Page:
Both eye doctors (ophthalmologists) and retina specialists are doctors who are trained to care for your eyes. However, a retina specialist is more specifically trained to treat more serious diseases of the retina. When your ophthalmologist notices a potentially serious issue in your retina during an eye exam, they will refer you to a specialist such as Dr. Parvus, whose unique training allows her to use certain state-of-the-art tools and techniques in order to treat and diagnose your condition.
MDs and DOs are both degrees that require intense medical study and training, and both are accredited for the practice of medicine in the United States. The biggest difference is in the practitioner’s philosophy surrounding the way they provide care. “DO” stands for “Doctor of Osteopathic Medicine,” which means they take a holistic, total-wellness approach to their field of choice. Dr. Parvus is one of these practitioners.
Dilation is a method through which an ophthalmologist, retinal specialist or other eye care professional can look more closely inside of your eye during an exam, helping to diagnose certain conditions of the retina. When light shines in your eyes without dilation, your pupil will become small, and seeing into the eye will become difficult. After dilation, your pupil remains large, and when Dr. Parvus shines a light on it during an exam, she will be able to see all the way to the back of your eye.
Eye dilation can help Dr. Parvus diagnose a number of retinal conditions, during an exam, including:
If your ophthalmologist has referred you to Dr. Parvus suspecting one of these conditions, or if Dr. Parvus suspects one of these conditions based on your symptoms, you will likely have your eyes dilated as part of your diagnostic exam.
Dr. Parvus uses a special kind of eye drop in order to dilate your pupil. While this may be as uncomfortable to you as any type of eye drop, it is not painful. That said, once your exam is over, your vision will be blurry for a period of time, and your eyes will likely be sensitive to light. With this in mind, it’s important to come prepared -- you should bring a pair of sunglasses with you to protect your eyes from the light, and have a friend or loved one drive you to and from your appointment while your vision is blurred. Dilation shouldn’t last longer than 24 hours, so if your eyes aren’t back to normal the next day, call your doctor as soon as you can.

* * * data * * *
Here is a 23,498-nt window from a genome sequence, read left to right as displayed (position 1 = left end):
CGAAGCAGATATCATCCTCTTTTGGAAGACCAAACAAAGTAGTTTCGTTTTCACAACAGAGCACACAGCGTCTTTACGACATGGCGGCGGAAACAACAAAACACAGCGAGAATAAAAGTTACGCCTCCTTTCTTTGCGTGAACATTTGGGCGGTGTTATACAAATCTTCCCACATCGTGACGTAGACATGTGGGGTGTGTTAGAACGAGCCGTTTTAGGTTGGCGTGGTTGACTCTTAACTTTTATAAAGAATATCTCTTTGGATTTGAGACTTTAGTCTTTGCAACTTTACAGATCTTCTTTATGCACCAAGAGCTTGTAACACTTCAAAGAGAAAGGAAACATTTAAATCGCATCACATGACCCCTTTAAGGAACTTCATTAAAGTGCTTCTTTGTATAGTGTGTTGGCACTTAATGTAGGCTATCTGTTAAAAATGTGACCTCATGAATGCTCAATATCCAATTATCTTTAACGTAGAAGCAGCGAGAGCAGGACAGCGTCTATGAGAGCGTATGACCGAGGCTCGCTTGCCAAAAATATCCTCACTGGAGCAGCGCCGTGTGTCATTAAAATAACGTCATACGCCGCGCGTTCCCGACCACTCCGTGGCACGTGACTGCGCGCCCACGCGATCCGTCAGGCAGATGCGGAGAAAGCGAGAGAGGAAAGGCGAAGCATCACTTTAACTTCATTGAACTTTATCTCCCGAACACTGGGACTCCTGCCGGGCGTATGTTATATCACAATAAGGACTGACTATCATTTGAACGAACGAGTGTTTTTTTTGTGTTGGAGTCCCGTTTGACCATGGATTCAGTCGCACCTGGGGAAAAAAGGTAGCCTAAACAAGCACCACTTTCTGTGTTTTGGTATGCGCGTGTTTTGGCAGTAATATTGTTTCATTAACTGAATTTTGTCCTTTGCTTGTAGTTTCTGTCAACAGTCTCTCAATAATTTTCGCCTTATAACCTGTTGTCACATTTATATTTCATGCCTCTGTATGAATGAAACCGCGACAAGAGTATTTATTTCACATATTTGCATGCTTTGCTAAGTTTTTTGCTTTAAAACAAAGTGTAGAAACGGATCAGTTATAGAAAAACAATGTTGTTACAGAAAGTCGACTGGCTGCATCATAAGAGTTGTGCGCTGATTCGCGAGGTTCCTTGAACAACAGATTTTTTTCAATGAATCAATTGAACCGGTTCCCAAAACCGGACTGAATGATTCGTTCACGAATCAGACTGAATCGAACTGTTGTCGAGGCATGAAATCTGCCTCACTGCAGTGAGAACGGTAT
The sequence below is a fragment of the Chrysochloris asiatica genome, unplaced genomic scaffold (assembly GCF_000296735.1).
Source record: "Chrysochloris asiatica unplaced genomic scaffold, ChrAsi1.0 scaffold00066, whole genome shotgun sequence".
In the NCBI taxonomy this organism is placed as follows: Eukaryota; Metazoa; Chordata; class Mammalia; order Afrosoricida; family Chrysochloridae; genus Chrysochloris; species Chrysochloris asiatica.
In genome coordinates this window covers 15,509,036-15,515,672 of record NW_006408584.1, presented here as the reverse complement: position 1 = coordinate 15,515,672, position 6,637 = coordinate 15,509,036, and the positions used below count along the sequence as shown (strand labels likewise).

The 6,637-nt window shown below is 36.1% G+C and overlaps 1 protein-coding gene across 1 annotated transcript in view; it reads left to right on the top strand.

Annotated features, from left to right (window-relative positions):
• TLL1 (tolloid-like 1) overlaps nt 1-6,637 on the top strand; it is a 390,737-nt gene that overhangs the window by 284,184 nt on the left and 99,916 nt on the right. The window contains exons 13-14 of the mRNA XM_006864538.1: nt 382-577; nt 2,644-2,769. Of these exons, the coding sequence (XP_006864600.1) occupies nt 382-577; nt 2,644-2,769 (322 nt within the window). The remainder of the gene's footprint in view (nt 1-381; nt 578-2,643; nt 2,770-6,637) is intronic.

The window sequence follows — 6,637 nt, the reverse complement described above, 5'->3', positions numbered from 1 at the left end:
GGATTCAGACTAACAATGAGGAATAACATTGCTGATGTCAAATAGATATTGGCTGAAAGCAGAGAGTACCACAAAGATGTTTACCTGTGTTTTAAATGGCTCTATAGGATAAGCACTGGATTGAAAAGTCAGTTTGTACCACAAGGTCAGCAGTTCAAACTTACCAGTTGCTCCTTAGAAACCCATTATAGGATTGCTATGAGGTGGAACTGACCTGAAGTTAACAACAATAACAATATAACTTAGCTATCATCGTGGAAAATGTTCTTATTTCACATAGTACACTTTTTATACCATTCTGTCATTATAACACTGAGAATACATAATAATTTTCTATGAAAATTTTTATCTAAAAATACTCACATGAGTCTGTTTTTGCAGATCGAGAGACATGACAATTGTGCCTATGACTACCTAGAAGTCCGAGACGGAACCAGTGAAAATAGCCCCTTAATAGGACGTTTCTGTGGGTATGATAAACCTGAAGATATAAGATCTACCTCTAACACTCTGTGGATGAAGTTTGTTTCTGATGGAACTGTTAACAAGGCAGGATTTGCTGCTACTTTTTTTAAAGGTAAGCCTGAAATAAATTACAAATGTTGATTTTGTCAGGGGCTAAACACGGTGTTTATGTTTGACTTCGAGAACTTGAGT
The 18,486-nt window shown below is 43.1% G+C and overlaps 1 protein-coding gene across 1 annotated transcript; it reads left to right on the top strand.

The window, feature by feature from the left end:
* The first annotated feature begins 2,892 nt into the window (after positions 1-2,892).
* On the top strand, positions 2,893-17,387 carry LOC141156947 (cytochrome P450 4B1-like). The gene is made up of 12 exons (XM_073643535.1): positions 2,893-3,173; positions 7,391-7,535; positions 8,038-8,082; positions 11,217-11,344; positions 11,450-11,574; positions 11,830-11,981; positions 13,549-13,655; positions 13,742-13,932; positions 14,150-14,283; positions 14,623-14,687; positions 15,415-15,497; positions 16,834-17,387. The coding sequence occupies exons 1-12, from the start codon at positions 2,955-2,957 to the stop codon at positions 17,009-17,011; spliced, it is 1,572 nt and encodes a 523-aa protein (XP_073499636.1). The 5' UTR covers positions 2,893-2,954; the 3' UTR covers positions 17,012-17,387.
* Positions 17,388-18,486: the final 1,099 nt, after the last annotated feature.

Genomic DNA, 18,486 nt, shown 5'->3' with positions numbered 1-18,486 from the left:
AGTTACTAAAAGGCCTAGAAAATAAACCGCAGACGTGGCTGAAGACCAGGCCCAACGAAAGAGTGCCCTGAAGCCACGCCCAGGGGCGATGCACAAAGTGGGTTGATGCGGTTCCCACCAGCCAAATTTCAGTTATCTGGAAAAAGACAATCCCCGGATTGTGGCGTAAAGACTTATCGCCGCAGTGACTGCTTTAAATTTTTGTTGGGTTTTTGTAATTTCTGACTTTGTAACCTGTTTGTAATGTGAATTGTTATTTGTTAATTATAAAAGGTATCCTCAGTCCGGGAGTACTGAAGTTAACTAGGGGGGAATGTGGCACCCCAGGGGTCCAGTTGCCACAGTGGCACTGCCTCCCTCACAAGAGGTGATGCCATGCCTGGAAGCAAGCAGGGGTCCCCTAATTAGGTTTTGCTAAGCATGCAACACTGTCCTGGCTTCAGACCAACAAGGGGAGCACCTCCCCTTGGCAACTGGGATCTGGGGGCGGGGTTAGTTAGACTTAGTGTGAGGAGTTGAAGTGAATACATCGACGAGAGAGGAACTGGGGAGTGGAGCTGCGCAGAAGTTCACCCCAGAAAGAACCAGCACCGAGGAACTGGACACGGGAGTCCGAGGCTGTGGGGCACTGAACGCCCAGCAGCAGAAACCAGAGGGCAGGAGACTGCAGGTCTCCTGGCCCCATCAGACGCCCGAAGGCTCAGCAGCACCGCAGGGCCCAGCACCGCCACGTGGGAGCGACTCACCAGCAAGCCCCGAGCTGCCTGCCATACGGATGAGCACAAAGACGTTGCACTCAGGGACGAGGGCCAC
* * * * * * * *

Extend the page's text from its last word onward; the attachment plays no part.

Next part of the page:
When you have your first appointment with Dr. Parvus, you will have a thorough medical and ocular health history screening. You will also have the usual screening tests that you would have with your current eye doctor if you have one, such as vision and eye pressure evaluation. Your pupils will be dilated, and you will have some pictures taken of the back of the eye (see list of available testing). Once you are dilated and your pictures are reviewed by Dr. Parvus she will examine you and discuss her findings. Your initial consultation with Dr. Parvus at Infinity Retina will be approximately 2-3 hours depending on the level of care you need. Parking is free and located right outside our office if you park in the back of our building near the last entrance.
For parking and driving directions: (opens in a new tab).
One of the most important things you need to secure before your appointment with Dr. Parvus is a ride home, especially if you anticipate having your eyes dilated. This can leave your vision blurry for a period of time, and it won’t be safe to drive until your eyes are back to normal.
Please have the following documents with you when you arrive at Infinity Retina for your first consultation:
If you’ve been referred to Infinity Retina by your ophthalmologist or primary care provider, please bring your referral with you as well.
In order to make parking easy and accessible to patients, parking at Infinity Retina is free, and there is an easily-accessible handicapped access point around the back entrance of our building. Our office is the second door on the left.
Some of the things we are doing to keep everyone safe during this pandemic: